Ch.12 - SolutionsWorksheetSee all chapters
All Chapters
Ch.1 - Intro to General Chemistry
Ch.2 - Atoms & Elements
Ch.3 - Chemical Reactions
BONUS: Lab Techniques and Procedures
BONUS: Mathematical Operations and Functions
Ch.4 - Chemical Quantities & Aqueous Reactions
Ch.5 - Gases
Ch.6 - Thermochemistry
Ch.7 - Quantum Mechanics
Ch.8 - Periodic Properties of the Elements
Ch.9 - Bonding & Molecular Structure
Ch.10 - Molecular Shapes & Valence Bond Theory
Ch.11 - Liquids, Solids & Intermolecular Forces
Ch.12 - Solutions
Ch.13 - Chemical Kinetics
Ch.14 - Chemical Equilibrium
Ch.15 - Acid and Base Equilibrium
Ch.16 - Aqueous Equilibrium
Ch. 17 - Chemical Thermodynamics
Ch.18 - Electrochemistry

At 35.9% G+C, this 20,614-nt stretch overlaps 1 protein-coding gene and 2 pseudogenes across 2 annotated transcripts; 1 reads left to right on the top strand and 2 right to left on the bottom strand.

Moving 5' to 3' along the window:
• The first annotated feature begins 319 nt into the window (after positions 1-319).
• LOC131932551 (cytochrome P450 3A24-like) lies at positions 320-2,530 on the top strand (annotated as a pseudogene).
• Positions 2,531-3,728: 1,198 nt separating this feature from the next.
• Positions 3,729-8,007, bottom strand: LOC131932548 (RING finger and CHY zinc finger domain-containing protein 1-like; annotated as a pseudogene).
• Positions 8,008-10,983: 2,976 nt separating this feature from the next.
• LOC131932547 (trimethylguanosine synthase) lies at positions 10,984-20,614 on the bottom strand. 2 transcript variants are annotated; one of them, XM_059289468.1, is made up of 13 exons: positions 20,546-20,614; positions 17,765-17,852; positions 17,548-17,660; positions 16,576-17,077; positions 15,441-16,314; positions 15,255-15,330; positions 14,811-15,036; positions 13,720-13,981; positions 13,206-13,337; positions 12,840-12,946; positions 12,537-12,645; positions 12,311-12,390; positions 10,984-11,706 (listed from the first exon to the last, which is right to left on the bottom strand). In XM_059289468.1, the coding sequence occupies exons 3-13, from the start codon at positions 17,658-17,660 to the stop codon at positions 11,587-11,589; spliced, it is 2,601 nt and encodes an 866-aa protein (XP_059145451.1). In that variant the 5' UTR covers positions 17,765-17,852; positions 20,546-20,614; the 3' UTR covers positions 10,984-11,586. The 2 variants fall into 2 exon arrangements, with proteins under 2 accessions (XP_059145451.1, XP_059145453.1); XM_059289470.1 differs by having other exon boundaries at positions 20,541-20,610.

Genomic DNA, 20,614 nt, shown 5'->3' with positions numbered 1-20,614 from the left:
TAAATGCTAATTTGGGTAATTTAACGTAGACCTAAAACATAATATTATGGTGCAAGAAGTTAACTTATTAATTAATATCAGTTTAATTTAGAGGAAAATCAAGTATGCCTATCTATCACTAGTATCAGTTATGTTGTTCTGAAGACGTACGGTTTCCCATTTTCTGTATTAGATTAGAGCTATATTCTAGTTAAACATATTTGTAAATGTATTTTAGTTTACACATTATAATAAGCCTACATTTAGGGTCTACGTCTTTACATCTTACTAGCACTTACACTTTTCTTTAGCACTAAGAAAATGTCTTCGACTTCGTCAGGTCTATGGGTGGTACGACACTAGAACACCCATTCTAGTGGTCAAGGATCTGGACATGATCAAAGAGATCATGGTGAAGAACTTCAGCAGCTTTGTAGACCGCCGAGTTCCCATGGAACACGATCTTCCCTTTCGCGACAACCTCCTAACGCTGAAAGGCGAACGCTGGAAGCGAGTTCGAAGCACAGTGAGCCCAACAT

Ch.19 - Nuclear Chemistry
Ch.20 - Organic Chemistry
Ch.22 - Chemistry of the Nonmetals
Ch.23 - Transition Metals and Coordination Compounds

Solution: Pentane (C5H12) and hexane (C6H14) form an ideal solution. At 25°C the vapor pressures of pentane and hexane are 511 and 150. torr, respectively. A solution is prepared by mixing 25 mL pentane (density, 0.63 g/mL) with 45 mL hexane(density, 0.66 g/mL).a. What is the vapor pressure of the resulting solution?

Problem

Pentane (C5H12) and hexane (C6H14) form an ideal solution. At 25°C the vapor pressures of pentane and hexane are 511 and 150. torr, respectively. A solution is prepared by mixing 25 mL pentane (density, 0.63 g/mL) with 45 mL hexane
(density, 0.66 g/mL).

a. What is the vapor pressure of the resulting solution?